Venture capital investment into Australian startups jumped 36% last year, to reach a record high of $1.25 billion. But, as the average deal gets bigger and bigger, the findings raise questions about whether there’s enough support for the little guys.
According to the KPMG Enterprise Venture Pulse Q4 2018 report, venture capital investment in Australia totalled US$899 million ($1.25 billion) in 2018, compared to US$576.1 million in 2017.
That’s despite a notable drop in investment activity in the last quarter of the year, which saw 15 deals totalling $US147.1 million.
However, the downturn followed a bumper Q3 2018, in which 41 Australian VC investments totalled $US325.2 million.
Although startup investment increased on a global scale, the report warns of an uncertain future, suggesting it may be tough to keep the momentum of last year flowing into 2019.
However, speaking to StartupSmart, Justin Lipman, investment director at Equity Venture Partners (EVP), says he doesn’t expect this to be an issue in Australia.
The Australian VC space is still in its fledgling stages, and an “underweighted asset class in Australia,” compared to in more mature markets such as the US and China.
That means “growth rates are relatively easy to maintain compared to other markets in the world,” Lipman adds.
At the same time, several Australian VCs are raising their second or third funds, suggesting there’s plenty of capital in the pipeline.
“There’s a fair bit of growth to come in the industry,” Lipman says.
“I don’t expect it will slow down.”
But, while total investment in Aussie startups is on the up, the number of investments in 2018 was down on 2017, with 114 deals in total, compared to 132 in the previous year.
This means the average deal size in 2018 was just under $11 million, a significant increase from the average of $6.1 million the previous year.
It’s worth noting the figures may be skewed by some of the biggest deals of the year. At the end of November, HR startup Deputy raised $111 million in Series B funding, while Airwallex bagged $109 million in July and SafetyCulture secured $60 million in May.
Even so, the research echoes the findings of KPMG’s Venture Pulse Q3 report, released in October. At that time, Benjamin Chong, partner at Aussie VC firm Right Click Capital, told StartupSmart if average deal sizes continued to increase “I would be a bit concerned”.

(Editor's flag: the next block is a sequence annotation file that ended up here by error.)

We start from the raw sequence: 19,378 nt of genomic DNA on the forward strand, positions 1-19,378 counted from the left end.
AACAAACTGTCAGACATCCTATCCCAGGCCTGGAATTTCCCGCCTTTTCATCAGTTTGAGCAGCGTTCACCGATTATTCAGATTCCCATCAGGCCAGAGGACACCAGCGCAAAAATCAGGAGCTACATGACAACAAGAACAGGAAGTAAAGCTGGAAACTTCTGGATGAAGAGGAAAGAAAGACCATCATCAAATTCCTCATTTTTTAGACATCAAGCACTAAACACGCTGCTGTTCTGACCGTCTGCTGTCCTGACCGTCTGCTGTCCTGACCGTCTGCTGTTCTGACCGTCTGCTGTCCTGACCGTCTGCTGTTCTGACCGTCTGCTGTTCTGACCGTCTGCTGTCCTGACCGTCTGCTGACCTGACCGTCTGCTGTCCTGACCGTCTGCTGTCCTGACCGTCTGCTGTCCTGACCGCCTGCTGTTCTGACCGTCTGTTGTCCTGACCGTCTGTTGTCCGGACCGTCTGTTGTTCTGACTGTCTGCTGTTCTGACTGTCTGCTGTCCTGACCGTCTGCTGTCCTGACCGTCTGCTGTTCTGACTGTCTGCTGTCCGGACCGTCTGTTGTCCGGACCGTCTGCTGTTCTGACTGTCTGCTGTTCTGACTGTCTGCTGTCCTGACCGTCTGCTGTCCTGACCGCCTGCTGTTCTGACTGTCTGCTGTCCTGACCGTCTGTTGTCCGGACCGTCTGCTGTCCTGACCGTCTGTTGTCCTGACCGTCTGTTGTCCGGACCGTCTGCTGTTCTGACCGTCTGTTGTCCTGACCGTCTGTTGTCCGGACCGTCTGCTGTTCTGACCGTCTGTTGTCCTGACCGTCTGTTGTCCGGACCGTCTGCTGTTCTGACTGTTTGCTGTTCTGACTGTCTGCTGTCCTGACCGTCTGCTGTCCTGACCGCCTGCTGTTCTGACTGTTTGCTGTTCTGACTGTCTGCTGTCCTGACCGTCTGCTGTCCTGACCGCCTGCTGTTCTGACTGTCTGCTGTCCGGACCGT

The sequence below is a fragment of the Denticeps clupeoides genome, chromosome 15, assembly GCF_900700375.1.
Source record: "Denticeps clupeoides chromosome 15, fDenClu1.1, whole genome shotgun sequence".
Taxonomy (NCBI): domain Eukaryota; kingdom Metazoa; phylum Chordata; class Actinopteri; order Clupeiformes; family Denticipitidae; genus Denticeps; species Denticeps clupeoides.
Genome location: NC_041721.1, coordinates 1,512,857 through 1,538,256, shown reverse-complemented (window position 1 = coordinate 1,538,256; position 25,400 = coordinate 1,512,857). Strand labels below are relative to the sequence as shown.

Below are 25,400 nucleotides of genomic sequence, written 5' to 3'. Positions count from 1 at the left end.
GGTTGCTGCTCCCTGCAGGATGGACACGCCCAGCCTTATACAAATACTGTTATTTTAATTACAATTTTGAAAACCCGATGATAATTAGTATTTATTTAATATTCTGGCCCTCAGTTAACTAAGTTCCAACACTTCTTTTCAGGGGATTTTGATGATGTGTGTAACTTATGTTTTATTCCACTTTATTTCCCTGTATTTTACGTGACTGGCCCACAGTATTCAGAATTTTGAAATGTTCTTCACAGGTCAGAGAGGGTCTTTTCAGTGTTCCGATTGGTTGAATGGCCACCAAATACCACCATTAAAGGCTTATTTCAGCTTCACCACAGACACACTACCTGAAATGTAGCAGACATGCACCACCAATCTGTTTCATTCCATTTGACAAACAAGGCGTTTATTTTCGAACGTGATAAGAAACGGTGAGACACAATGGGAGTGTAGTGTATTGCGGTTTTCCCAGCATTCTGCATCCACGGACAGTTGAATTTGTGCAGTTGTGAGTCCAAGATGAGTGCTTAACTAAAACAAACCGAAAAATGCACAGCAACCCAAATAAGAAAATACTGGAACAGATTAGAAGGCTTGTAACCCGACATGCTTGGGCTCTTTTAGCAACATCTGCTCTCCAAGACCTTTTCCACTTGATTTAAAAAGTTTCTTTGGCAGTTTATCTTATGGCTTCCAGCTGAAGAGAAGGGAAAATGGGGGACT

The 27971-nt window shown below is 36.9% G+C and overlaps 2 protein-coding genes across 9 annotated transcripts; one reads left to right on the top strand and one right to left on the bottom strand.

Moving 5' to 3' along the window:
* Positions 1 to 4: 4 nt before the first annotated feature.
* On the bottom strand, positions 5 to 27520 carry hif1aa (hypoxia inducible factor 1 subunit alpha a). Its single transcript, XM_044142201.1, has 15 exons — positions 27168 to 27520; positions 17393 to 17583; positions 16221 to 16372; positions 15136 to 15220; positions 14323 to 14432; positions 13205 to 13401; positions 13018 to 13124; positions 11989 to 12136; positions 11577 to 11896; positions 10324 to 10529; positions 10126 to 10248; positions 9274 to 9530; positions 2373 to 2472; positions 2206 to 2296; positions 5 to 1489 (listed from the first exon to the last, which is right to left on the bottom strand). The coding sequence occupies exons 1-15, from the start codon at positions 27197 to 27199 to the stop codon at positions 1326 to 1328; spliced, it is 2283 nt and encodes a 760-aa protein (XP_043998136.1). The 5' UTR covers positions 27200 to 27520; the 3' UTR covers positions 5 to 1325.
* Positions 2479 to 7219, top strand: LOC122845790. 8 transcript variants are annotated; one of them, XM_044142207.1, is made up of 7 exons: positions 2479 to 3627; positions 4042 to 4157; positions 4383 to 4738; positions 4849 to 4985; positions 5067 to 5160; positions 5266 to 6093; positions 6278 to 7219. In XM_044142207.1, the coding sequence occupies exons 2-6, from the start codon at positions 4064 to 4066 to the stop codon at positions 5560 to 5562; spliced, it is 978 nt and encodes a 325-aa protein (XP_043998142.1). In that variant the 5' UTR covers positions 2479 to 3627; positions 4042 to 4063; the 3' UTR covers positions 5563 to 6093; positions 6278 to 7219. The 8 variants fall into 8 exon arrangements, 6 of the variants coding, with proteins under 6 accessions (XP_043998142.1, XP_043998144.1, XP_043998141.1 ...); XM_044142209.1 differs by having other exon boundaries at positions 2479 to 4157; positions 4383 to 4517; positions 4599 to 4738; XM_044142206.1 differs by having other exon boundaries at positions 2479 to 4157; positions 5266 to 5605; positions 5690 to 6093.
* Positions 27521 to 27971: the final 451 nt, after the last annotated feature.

“It’s wonderful to see companies getting later-stage funding too … but we’ve got to make sure that we continue to look after the very early stage,” he said.
“There are great companies we see coming out of incubators and accelerators — we need to make sure that they’re also being funded,” he added.
There’s also concern a change in the economic climate could put a halt to other sources of funding for early-stage startups.
Earlier this week, Les Szekely, a colleague of Lipman’s at EVP, noted in a StartupSmart article there may be a recession on the way, and this could have serious ramifications for the startup ecosystem.
If this is the case, Lipman suggests it will be startups in the earliest stages that will suffer most.
“If liquidity dries up in the markets and there is a bit of a downturn in the economy, which everyone is seeming to predict … It will be harder for angel and early-stage seed investors,” he says.
“People with a few hundred thousand dollars to splash — they just won’t have that cash anymore. There might be a bit of a dearth of funding in early-stage private angel investment.”
At the same time, those potential angel investors now have the ability to diversify, by investing in a VC fund.
“Previously, if you wanted to invest in tech you had to do it yourself. Now there are managers who can do it for you,” Lipman says.
While 2018’s figures may be skewed by some of the gargantuan deals of the year, Lipman predicts that in 2019 and 2020, access to capital is only going to get trickier for early-stage ventures.
“If you’re trying to raise $25,000 for an early idea or early proof-of-concept, I think it might be touch going,” he says.